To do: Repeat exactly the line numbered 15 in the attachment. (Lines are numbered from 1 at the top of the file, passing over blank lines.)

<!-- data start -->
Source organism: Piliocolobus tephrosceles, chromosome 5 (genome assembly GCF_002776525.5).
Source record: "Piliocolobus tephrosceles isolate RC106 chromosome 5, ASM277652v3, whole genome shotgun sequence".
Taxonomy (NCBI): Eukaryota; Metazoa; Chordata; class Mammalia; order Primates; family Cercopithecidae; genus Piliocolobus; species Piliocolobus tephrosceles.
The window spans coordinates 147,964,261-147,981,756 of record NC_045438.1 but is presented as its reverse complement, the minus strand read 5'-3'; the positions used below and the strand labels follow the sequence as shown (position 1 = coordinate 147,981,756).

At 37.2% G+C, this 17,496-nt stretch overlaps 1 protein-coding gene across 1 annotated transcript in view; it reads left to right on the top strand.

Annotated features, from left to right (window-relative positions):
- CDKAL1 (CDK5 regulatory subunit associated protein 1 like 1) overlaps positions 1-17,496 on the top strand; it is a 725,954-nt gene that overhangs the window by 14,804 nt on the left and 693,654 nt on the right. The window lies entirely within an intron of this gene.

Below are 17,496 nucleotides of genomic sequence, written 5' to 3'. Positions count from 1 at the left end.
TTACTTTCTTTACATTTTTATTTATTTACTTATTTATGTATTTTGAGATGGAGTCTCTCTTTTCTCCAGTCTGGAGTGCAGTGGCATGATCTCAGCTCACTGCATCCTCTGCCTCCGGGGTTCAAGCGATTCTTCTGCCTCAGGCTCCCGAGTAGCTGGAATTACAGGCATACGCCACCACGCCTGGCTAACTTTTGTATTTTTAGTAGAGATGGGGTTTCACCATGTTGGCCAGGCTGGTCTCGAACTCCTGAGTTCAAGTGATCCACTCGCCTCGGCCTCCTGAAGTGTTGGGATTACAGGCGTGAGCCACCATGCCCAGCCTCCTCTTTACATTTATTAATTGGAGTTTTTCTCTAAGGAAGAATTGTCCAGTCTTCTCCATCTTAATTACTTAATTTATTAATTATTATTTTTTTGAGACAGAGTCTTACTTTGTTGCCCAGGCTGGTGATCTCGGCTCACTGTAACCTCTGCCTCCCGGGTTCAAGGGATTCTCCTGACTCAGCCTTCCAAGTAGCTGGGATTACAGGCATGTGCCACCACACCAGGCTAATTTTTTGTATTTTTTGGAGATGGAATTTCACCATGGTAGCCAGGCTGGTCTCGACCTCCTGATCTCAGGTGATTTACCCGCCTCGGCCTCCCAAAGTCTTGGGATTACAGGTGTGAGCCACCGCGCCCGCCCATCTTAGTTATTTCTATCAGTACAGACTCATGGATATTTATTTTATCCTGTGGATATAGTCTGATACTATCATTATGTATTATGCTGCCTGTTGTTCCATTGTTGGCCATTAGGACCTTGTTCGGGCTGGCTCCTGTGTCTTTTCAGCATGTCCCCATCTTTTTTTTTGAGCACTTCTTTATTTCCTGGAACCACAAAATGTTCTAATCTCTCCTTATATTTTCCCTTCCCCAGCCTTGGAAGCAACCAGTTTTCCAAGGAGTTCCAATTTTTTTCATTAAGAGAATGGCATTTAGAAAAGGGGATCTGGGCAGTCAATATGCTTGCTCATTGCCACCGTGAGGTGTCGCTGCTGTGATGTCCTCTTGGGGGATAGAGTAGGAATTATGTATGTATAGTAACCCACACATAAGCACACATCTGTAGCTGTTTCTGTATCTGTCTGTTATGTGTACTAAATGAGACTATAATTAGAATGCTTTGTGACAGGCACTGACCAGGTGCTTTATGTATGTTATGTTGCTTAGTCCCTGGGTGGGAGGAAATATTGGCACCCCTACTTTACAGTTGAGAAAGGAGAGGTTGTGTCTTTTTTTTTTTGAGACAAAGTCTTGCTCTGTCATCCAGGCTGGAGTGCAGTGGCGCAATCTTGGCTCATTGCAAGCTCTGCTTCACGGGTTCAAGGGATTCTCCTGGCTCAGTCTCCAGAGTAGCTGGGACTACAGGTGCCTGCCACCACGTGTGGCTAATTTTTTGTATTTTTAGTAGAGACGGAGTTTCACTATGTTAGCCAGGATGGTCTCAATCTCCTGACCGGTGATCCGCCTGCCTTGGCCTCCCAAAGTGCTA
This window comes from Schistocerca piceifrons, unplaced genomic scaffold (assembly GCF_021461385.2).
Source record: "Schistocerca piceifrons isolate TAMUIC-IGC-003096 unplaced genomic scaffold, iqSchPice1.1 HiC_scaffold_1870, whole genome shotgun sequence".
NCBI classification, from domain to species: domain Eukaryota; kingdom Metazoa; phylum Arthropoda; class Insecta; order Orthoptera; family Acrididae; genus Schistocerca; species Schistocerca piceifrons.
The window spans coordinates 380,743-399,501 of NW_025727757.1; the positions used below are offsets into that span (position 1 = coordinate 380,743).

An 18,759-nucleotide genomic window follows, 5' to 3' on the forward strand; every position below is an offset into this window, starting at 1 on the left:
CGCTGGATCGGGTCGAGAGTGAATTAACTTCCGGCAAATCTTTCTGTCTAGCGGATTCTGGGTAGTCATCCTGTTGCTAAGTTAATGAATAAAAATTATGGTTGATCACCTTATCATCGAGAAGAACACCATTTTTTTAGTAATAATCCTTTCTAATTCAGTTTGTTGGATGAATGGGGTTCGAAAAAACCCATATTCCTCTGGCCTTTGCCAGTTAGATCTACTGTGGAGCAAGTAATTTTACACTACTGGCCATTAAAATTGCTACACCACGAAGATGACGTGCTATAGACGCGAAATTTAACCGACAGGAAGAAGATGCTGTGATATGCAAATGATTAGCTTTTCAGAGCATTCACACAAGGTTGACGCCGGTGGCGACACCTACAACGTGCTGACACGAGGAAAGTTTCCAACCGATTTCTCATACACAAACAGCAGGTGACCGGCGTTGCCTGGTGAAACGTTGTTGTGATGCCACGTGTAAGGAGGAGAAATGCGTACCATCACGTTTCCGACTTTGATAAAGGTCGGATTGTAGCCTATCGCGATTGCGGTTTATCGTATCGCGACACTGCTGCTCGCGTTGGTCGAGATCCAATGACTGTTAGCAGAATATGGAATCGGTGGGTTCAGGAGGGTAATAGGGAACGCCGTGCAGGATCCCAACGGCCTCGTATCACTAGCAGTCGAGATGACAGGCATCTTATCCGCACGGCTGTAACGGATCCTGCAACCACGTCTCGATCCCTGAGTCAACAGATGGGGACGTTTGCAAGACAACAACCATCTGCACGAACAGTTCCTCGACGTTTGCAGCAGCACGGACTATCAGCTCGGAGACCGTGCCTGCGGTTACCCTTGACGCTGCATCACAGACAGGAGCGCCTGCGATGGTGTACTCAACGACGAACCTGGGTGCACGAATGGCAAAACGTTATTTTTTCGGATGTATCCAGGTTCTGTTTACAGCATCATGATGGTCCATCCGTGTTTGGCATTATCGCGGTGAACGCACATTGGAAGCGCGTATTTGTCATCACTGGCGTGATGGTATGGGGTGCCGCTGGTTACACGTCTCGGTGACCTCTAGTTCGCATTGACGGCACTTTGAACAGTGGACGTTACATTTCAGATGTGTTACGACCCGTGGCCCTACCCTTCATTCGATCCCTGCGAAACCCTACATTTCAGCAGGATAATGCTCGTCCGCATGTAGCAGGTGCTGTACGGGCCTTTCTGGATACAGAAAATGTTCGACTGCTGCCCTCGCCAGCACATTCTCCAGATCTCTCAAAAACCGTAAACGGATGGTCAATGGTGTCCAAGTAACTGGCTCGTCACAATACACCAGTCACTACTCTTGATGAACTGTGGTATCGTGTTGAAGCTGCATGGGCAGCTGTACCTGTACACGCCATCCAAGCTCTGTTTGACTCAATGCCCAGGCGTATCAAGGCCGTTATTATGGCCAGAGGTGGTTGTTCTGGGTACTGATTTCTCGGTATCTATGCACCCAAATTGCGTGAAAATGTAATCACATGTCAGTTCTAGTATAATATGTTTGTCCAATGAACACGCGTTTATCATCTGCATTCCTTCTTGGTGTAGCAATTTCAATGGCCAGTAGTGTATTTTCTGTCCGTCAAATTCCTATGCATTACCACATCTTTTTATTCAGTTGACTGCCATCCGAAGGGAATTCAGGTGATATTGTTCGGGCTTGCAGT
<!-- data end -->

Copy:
CGCTGGATCGGGTCGAGAGTGAATTAACTTCCGGCAAATCTTTCTGTCTAGCGGATTCTGGGTAGTCATCCTGTTGCTAAGTTAATGAATAAAAATTATGGTTGATCACCTTATCATCGAGAAGAACACCATTTTTTTAGTAATAATCCTTTCTAATTCAGTTTGTTGGATGAATGGGGTTCGAAAAAACCCATATTCCTCTGGCCTTTGCCAGTTAGATCTACTGTGGAGCAAGTAATTTTACACTACTGGCCATTAAAATTGCTACACCACGAAGATGACGTGCTATAGACGCGAAATTTAACCGACAGGAAGAAGATGCTGTGATATGCAAATGATTAGCTTTTCAGAGCATTCACACAAGGTTGACGCCGGTGGCGACACCTACAACGTGCTGACACGAGGAAAGTTTCCAACCGATTTCTCATACACAAACAGCAGGTGACCGGCGTTGCCTGGTGAAACGTTGTTGTGATGCCACGTGTAAGGAGGAGAAATGCGTACCATCACGTTTCCGACTTTGATAAAGGTCGGATTGTAGCCTATCGCGATTGCGGTTTATCGTATCGCGACACTGCTGCTCGCGTTGGTCGAGATCCAATGACTGTTAGCAGAATATGGAATCGGTGGGTTCAGGAGGGTAATAGGGAACGCCGTGCAGGATCCCAACGGCCTCGTATCACTAGCAGTCGAGATGACAGGCATCTTATCCGCACGGCTGTAACGGATCCTGCAACCACGTCTCGATCCCTGAGTCAACAGATGGGGACGTTTGCAAGACAACAACCATCTGCACGAACAGTTCCTCGACGTTTGCAGCAGCACGGACTATCAGCTCGGAGACCGTGCCTGCGGTTACCCTTGACGCTGCATCACAGACAGGAGCGCCTGCGATGGTGTACTCAACGACGAACCTGGGTGCACGAATGGCAAAACGTTATTTTTTCGGATGTATCCAGGTTCTGTTTACAGCATCATGATGGTCCATCCGTGTTTGGCATTATCGCGGTGAACGCACATTGGAAGCGCGTATTTGTCATCACTGGCGTGATGGTATGGGGTGCCGCTGGTTACACGTCTCGGTGACCTCTAGTTCGCATTGACGGCACTTTGAACAGTGGACGTTACATTTCAGATGTGTTACGACCCGTGGCCCTACCCTTCATTCGATCCCTGCGAAACCCTACATTTCAGCAGGATAATGCTCGTCCGCATGTAGCAGGTGCTGTACGGGCCTTTCTGGATACAGAAAATGTTCGACTGCTGCCCTCGCCAGCACATTCTCCAGATCTCTCAAAAACCGTAAACGGATGGTCAATGGTGTCCAAGTAACTGGCTCGTCACAATACACCAGTCACTACTCTTGATGAACTGTGGTATCGTGTTGAAGCTGCATGGGCAGCTGTACCTGTACACGCCATCCAAGCTCTGTTTGACTCAATGCCCAGGCGTATCAAGGCCGTTATTATGGCCAGAGGTGGTTGTTCTGGGTACTGATTTCTCGGTATCTATGCACCCAAATTGCGTGAAAATGTAATCACATGTCAGTTCTAGTATAATATGTTTGTCCAATGAACACGCGTTTATCATCTGCATTCCTTCTTGGTGTAGCAATTTCAATGGCCAGTAGTGTATTTTCTGTCCGTCAAATTCCTATGCATTACCACATCTTTTTATTCAGTTGACTGCCATCCGAAGGGAATTCAGGTGATATTGTTCGGGCTTGCAGT